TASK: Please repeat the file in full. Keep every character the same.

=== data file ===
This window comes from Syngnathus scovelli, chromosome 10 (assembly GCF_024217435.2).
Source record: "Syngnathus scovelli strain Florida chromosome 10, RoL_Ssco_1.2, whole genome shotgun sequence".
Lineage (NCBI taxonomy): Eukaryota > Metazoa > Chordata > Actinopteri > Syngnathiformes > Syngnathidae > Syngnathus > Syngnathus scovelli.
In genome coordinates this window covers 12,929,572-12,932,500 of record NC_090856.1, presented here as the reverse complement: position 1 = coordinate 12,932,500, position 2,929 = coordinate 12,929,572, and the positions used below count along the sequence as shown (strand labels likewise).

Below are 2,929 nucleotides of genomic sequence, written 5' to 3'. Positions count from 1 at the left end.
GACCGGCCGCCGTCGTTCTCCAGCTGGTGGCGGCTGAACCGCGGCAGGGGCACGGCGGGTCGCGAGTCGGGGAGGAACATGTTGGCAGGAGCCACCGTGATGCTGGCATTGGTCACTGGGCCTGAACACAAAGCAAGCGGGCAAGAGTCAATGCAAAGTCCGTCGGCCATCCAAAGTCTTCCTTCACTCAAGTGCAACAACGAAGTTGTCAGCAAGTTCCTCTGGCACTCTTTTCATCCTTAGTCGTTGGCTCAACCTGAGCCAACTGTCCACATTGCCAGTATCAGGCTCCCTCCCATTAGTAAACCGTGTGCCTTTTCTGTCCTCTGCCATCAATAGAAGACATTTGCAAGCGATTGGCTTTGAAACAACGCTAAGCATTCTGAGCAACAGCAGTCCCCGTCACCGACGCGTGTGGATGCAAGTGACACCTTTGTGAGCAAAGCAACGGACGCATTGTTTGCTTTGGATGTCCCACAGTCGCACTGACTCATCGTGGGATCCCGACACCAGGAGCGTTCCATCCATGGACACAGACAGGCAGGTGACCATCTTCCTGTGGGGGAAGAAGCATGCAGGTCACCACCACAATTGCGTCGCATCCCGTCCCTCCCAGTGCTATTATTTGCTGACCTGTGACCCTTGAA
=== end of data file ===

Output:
This window comes from Syngnathus scovelli, chromosome 10 (assembly GCF_024217435.2).
Source record: "Syngnathus scovelli strain Florida chromosome 10, RoL_Ssco_1.2, whole genome shotgun sequence".
Lineage (NCBI taxonomy): Eukaryota > Metazoa > Chordata > Actinopteri > Syngnathiformes > Syngnathidae > Syngnathus > Syngnathus scovelli.
In genome coordinates this window covers 12,929,572-12,932,500 of record NC_090856.1, presented here as the reverse complement: position 1 = coordinate 12,932,500, position 2,929 = coordinate 12,929,572, and the positions used below count along the sequence as shown (strand labels likewise).

Below are 2,929 nucleotides of genomic sequence, written 5' to 3'. Positions count from 1 at the left end.
GACCGGCCGCCGTCGTTCTCCAGCTGGTGGCGGCTGAACCGCGGCAGGGGCACGGCGGGTCGCGAGTCGGGGAGGAACATGTTGGCAGGAGCCACCGTGATGCTGGCATTGGTCACTGGGCCTGAACACAAAGCAAGCGGGCAAGAGTCAATGCAAAGTCCGTCGGCCATCCAAAGTCTTCCTTCACTCAAGTGCAACAACGAAGTTGTCAGCAAGTTCCTCTGGCACTCTTTTCATCCTTAGTCGTTGGCTCAACCTGAGCCAACTGTCCACATTGCCAGTATCAGGCTCCCTCCCATTAGTAAACCGTGTGCCTTTTCTGTCCTCTGCCATCAATAGAAGACATTTGCAAGCGATTGGCTTTGAAACAACGCTAAGCATTCTGAGCAACAGCAGTCCCCGTCACCGACGCGTGTGGATGCAAGTGACACCTTTGTGAGCAAAGCAACGGACGCATTGTTTGCTTTGGATGTCCCACAGTCGCACTGACTCATCGTGGGATCCCGACACCAGGAGCGTTCCATCCATGGACACAGACAGGCAGGTGACCATCTTCCTGTGGGGGAAGAAGCATGCAGGTCACCACCACAATTGCGTCGCATCCCGTCCCTCCCAGTGCTATTATTTGCTGACCTGTGACCCTTGAA